Olympic Weightlifting is one of the oldest forms of competitive lifting. Known for its dynamic techniques and explosive movements, Olympic lifting is preferred by the majority of professional athletes and strength coaches worldwide for the overall benefits these lifts provides in building speed, power and strength. In contrast to more static forms of weightlifting (like Powerlifting) the movements involved in Olympic lifting require speed, explosive strength, coordination, balance and timing. For all these reasons, Olympic weightlifting continues to be the best form of strength training for building ‘core power.’
Core Power is also referred to as ‘Functional Strength’ or ‘Athletic Strength’ – an individual’s speed, quickness, vertical leap, body balance and agility. Because Functional Strength is the core tenant of Crossfit’s strength and conditioning program, it’s no surprise the dynamic exercises and movements found in Olympic weightlifting are heavily incorporated in the Crossfit curriculum.
Olympic lifting targets all the core major muscle groups – legs, glutes, hips, abdominals, shoulders, arms – and requires the athlete to generate force through a combination of explosive movements that create the necessary power to lift a resting barbell from the floor up to the shoulders and eventually above the athlete’s head. This movement is a hallmark of Olympic lifting and it’s Crossfit adaptation.
The technical movements involved in these lifts are challenging and require a high degrees of agility, coordination, dexterity and strength in order to accomplish properly. Performing the exercise ‘properly’ is the operative idea as Olympic weightlifting can cause serious injury when performed incorrectly. The psychomotor skills required of these lifts should not be taken for granted, they may come more naturally to some than others however even those athletes with good balance will find the techniques difficult and demanding when first learned.
Therefore it is suggested one first practice these techniques in front of a mirror with a stick or weightless barbell until techniques are mastered to and performed as prescribed. Learning from a professional trainer or coach at your local Box(glos) is of course the preferred method on being trained in Olympic lifting.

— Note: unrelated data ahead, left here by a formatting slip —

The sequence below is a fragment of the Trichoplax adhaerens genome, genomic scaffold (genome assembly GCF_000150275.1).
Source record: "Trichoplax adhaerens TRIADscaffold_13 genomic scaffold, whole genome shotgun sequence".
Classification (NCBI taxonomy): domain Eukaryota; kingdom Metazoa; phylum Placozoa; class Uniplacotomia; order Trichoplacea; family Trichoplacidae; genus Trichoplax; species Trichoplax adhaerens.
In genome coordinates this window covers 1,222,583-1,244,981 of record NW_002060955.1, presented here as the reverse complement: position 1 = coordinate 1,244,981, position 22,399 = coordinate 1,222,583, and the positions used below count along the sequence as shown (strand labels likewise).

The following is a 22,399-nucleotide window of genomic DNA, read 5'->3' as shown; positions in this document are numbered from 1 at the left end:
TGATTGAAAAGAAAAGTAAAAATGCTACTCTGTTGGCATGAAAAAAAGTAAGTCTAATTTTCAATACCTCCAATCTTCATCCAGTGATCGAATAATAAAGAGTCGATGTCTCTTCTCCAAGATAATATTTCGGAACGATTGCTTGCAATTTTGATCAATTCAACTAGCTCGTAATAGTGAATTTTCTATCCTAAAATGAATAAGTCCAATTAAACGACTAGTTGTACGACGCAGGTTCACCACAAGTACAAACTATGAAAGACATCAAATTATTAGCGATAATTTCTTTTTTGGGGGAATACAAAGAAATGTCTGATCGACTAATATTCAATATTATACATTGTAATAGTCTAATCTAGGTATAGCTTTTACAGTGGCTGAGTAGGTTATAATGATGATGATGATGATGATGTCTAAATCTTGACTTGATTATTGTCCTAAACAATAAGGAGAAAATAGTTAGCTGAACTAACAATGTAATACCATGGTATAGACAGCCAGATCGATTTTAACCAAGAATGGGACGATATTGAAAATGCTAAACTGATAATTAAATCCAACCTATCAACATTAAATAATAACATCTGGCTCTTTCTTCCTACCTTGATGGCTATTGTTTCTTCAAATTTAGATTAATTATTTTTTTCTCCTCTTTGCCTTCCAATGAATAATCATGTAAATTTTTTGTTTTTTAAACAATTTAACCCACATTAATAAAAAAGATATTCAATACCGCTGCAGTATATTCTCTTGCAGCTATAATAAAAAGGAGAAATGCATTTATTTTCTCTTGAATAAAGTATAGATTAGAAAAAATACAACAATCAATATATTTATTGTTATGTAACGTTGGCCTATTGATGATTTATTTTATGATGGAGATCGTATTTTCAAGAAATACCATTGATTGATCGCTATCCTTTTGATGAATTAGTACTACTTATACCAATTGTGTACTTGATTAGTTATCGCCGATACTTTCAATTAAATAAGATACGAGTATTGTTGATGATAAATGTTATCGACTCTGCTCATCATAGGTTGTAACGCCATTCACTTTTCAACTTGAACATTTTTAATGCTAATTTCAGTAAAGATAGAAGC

Olympic lifts are traditionally classified into two main categories: the Clean & Jerk, and the Snatch. The Clean & Jerk is actually a composite of two different weightlifting movements – the Power Clean, and the Jerk – performed in sequence as a single exercise. The Snatch is essentially a Clean & Jerk performed in one fluid motion. Lets take a look at the major categories involved in Olympic Lifting. Click on the categories below for a full list of exercises within each discipline and instructions on how to perform them.
The Power Clean is a series of short, synchronized, explosive bursts from the toes, legs, hips, abdomen, and shoulders that generate force to power a barbell vertically from the ground up to a resting position on the athlete’s shoulders. This exercise specifically uses speed and rhythmic timing to create momentum and positioning for the athlete to generate maximum force through a sequence of explosive jumps, pulls and thrusts.
The Power Clean has several iterations to the exercise that are performed through various composite maneuvers that alter the angles, and consequently the targeted muscles of the exercise. Power Cleans are not the only form of Cleans however, there is an entire sub set of Hang Cleans as well as composite cleans that combine the synchronized, explosive elements of cleans with the targeted strength elements of Powerlifting. Think Crossfit Thruster and Squat Clean when conceptualizing how these composite cleans operate.
Once you complete the power clean(?) your body is in position to immediately transition into the jerk portion of the exercise. The jerk is another explosive movement (essentially a push press) that produces speed and power transitioning from your mid-section all the way up through your body over your head.
The Snatch shares the same principles with the clean & jerk but modifies the technique slightly in order to power the barbell from the floor, directly over the athletes’ head in one motion. The snatch is a difficult and dangerous lift to perform, it requires the same of explosive drive generated by the athlete’s feet, legs and hips, requiring even more coordination, balance, and flexibility than the power clean. A Crossfit adaptation to the snatch is the ‘kettlebell snatch’ (below) (kettlepage), a modified snatch technique performed using a kettlebell and popular in many a Crossfit WOD.